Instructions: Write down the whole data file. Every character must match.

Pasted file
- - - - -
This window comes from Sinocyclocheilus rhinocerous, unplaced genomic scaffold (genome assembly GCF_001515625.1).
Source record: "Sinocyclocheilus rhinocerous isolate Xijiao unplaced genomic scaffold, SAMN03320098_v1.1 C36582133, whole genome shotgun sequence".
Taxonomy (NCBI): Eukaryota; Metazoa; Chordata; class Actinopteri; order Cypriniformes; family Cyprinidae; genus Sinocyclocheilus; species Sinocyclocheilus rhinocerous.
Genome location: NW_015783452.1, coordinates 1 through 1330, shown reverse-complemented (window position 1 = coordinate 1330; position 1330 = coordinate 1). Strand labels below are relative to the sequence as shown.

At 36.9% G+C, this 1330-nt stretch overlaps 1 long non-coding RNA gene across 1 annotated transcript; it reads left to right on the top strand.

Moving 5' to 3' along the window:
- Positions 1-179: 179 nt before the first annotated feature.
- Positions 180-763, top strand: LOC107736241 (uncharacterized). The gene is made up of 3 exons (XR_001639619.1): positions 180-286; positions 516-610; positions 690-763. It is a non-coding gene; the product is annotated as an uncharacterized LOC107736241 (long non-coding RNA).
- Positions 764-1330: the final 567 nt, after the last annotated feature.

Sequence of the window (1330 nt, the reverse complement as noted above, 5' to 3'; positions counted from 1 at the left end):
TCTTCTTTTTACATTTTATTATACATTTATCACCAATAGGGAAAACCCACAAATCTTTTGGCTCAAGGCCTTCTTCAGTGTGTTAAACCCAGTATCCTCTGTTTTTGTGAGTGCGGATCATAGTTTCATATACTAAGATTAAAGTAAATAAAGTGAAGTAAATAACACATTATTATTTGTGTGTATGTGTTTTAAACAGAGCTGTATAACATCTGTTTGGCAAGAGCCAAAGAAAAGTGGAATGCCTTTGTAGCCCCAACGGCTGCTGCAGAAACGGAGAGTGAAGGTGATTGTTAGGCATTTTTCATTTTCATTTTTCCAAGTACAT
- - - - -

This window comes from Sinocyclocheilus rhinocerous, unplaced genomic scaffold (genome assembly GCF_001515625.1).
Source record: "Sinocyclocheilus rhinocerous isolate Xijiao unplaced genomic scaffold, SAMN03320098_v1.1 C36582133, whole genome shotgun sequence".
Taxonomy (NCBI): Eukaryota; Metazoa; Chordata; class Actinopteri; order Cypriniformes; family Cyprinidae; genus Sinocyclocheilus; species Sinocyclocheilus rhinocerous.
Genome location: NW_015783452.1, coordinates 1 through 1330, shown reverse-complemented (window position 1 = coordinate 1330; position 1330 = coordinate 1). Strand labels below are relative to the sequence as shown.

At 36.9% G+C, this 1330-nt stretch overlaps 1 long non-coding RNA gene across 1 annotated transcript; it reads left to right on the top strand.

Moving 5' to 3' along the window:
- Positions 1-179: 179 nt before the first annotated feature.
- Positions 180-763, top strand: LOC107736241 (uncharacterized). The gene is made up of 3 exons (XR_001639619.1): positions 180-286; positions 516-610; positions 690-763. It is a non-coding gene; the product is annotated as an uncharacterized LOC107736241 (long non-coding RNA).
- Positions 764-1330: the final 567 nt, after the last annotated feature.

Sequence of the window (1330 nt, the reverse complement as noted above, 5' to 3'; positions counted from 1 at the left end):
TCTTCTTTTTACATTTTATTATACATTTATCACCAATAGGGAAAACCCACAAATCTTTTGGCTCAAGGCCTTCTTCAGTGTGTTAAACCCAGTATCCTCTGTTTTTGTGAGTGCGGATCATAGTTTCATATACTAAGATTAAAGTAAATAAAGTGAAGTAAATAACACATTATTATTTGTGTGTATGTGTTTTAAACAGAGCTGTATAACATCTGTTTGGCAAGAGCCAAAGAAAAGTGGAATGCCTTTGTAGCCCCAACGGCTGCTGCAGAAACGGAGAGTGAAGGTGATTGTTAGGCATTTTTCATTTTCATTTTTCCAAGTACAT